After spending the bulk of the past decade portraying an assortment of freaks, weirdos and goofballs – with a few notable exceptions – Johnny Depp is finally getting back to the sort of role that made him such a respected and sought-after performer to begin with, in Scott Cooper’s Black Mass.
As notorious South Boston crime lord James “Whitey” Bulger, Depp’s handsome features disappear completely, replaced by a receding hairline, crooked yellow teeth and a pair of ice-blue contact lenses that make him seem more like a walking corpse than an actual person. It’s unsettling just to look at him, and the amount of menace he exudes with his calm, quiet manner of speaking is enough to make your skin crawl.
Bulger’s rise to power can largely be credited to John Connolly (Joel Edgerton), an FBI agent who grew up in the same neighborhood as Bulger and his younger brother Billy (Benedict Cumberbatch), now a state senator. Connolly wants to bring down the Mafia, and he recruits Bulger as an informant, allowing him and the rest of his Winter Hill Gang to operate virtually unchecked as long as they provide actionable intel on the Angiulo crime family.
Bulger is able to justify the deception as a means to eliminate his competition, allowing him to expand his criminal empire while Connolly and his boss (Kevin Bacon) turn a blind eye to his actions – not to mention leveraging the steady stream of information to elevate their status within the bureau. But the unholy alliance begins to unravel when Bulger’s meteoric rise to the top of the criminal food chain catches the attention of the new Deputy US Attorney (Corey Stoll), who wonders how the one guy who seems to be involved in every illegal enterprise in the city hasn’t been taken down yet.
Black Mass paints a fascinating picture of how people on both sides of the law can be corrupted by power. As Bulger’s shockingly violent outbursts grow more frequent, we also observe Connolly’s increasingly transparent attempts to cover for his old friend’s behavior. Both men are able to justify their actions as contributions toward the greater good, but neither seem to have any idea what that might be. And yet, despite how despicable we might find these characters, the script still manages to humanize them – particularly Bulger, as he imparts a bit of wisdom to his 6-year-old son or loses a few hands of gin rummy to his elderly mother.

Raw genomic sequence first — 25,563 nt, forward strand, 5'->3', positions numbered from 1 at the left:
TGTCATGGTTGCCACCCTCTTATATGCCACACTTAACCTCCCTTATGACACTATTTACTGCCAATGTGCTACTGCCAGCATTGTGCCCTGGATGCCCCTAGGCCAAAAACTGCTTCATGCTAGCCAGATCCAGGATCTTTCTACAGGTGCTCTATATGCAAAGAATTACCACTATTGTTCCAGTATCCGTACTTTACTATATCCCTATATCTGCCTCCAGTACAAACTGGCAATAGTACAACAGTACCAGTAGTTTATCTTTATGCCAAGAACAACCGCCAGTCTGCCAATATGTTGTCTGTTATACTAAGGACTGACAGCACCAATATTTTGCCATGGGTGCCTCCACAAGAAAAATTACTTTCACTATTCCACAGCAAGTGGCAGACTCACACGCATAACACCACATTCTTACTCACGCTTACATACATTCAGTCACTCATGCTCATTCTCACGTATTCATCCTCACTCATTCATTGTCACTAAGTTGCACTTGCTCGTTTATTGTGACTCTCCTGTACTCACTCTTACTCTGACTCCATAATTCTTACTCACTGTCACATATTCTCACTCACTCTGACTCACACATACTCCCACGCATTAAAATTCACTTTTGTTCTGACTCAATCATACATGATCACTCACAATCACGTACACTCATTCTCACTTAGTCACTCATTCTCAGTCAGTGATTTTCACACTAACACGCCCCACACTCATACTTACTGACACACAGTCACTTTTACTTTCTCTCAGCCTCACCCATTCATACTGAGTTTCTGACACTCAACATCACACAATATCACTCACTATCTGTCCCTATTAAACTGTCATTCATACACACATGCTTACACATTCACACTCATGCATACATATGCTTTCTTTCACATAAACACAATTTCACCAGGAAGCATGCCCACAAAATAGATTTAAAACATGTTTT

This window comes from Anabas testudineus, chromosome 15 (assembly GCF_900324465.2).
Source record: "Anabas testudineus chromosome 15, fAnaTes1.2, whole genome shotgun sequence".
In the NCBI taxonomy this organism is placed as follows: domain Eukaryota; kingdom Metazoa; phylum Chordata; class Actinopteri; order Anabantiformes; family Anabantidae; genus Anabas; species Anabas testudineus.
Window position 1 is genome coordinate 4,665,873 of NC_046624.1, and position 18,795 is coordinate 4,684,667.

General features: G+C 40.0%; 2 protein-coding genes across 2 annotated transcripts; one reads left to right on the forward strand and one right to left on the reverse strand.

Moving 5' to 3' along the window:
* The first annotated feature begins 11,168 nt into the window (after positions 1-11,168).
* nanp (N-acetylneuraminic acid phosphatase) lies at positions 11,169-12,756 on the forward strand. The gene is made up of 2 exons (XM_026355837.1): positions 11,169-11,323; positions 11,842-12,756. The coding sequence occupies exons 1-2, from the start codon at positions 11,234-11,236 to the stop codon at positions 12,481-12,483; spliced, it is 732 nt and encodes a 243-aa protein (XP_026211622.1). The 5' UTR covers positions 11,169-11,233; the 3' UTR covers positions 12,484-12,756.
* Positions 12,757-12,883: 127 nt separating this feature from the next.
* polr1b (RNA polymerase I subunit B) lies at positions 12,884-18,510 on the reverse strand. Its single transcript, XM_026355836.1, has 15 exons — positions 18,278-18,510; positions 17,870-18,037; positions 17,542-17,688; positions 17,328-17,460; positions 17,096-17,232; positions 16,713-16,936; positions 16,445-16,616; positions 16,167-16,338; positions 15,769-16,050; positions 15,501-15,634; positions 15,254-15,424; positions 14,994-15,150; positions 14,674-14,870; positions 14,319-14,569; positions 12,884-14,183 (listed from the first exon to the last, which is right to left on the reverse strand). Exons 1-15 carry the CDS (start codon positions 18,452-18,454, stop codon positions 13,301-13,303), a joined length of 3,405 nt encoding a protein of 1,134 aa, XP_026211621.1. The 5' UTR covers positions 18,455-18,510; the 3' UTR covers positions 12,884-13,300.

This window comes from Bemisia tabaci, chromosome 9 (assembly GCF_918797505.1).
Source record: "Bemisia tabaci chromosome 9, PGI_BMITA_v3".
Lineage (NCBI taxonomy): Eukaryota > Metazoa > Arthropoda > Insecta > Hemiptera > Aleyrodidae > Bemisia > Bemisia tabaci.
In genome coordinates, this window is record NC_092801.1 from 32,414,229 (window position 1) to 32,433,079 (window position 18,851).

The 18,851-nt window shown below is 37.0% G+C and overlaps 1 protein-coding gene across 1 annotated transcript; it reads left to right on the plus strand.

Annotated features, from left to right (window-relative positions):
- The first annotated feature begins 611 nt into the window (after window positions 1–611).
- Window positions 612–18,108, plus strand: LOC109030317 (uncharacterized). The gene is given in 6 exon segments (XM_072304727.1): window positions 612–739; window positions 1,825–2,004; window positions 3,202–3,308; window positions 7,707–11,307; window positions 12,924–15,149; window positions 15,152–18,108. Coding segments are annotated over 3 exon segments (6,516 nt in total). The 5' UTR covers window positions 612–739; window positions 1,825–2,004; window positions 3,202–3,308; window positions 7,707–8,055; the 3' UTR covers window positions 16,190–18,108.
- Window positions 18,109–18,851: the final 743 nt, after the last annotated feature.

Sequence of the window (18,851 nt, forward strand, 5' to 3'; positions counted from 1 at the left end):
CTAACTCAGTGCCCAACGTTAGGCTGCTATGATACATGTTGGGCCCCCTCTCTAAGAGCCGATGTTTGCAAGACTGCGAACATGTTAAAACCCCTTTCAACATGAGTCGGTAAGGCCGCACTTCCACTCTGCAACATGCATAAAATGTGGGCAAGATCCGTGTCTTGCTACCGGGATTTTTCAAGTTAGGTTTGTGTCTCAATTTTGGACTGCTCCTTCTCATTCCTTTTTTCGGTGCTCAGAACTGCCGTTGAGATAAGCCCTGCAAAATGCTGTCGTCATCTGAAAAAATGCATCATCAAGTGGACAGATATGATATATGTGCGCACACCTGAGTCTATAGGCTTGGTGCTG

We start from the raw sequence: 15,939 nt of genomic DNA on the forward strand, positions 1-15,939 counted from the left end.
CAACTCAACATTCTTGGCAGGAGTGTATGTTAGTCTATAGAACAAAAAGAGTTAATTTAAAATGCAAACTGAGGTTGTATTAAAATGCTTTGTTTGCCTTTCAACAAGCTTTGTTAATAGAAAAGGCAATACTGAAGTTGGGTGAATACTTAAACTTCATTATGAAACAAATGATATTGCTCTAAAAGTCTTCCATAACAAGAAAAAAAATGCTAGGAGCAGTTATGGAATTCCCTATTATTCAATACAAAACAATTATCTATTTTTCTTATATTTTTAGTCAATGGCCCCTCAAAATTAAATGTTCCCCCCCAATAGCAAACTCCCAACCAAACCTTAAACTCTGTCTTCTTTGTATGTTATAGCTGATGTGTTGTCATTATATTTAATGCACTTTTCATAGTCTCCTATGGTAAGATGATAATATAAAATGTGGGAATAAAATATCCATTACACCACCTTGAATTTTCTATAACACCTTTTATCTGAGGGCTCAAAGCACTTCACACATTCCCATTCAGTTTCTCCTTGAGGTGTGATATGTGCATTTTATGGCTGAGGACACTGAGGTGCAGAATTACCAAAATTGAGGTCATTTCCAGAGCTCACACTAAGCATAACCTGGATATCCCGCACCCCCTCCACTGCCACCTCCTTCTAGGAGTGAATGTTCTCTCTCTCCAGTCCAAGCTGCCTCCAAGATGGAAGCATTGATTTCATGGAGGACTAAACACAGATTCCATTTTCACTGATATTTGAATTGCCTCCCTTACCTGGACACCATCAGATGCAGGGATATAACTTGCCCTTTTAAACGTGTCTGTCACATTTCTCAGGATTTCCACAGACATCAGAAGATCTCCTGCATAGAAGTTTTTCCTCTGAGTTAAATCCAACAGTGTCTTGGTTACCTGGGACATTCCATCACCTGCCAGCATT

It’s the juxtaposition of these scenes with the darker side of Bulger’s personality that make Depp’s performance so noteworthy – and so unnerving. I don’t think I’ve ever been more terrified of a cinematic villain than I was in this film, especially the moment when Bulger leaves the dinner table to chat privately with Connolly’s wife (Julianne Nicholson), a scene which audiences will likely find impossible to get through without their stomachs tying themselves into knots.
But as great as Depp is here – and indeed, this is his best work since his Oscar-nominated turn in Finding Neverland – he’s bolstered by an equally impressive supporting cast. Jesse Plemons and Rory Cochrane shine as two of Bulger’s most trusted enforcers, and Dakota Johnson has a small but pivotal role as the mother of Bulger’s son, but it’s Edgerton that really elevates his game to a whole new level. This is the best we’ve ever seen him, and there’s little doubt that Oscar voters will have his name on their list of contenders.
After a superb debut with Crazy Heart and a solid follow-up effort with Out of the Furnace, director Scott Cooper’s foray into making films as part of the larger Hollywood machine is made all the more watchable by the astounding fact that it’s based on a true story. Black Mass is a fascinating tale of ambition, manipulation and political corruption, and easily one of the best gangster flicks in years.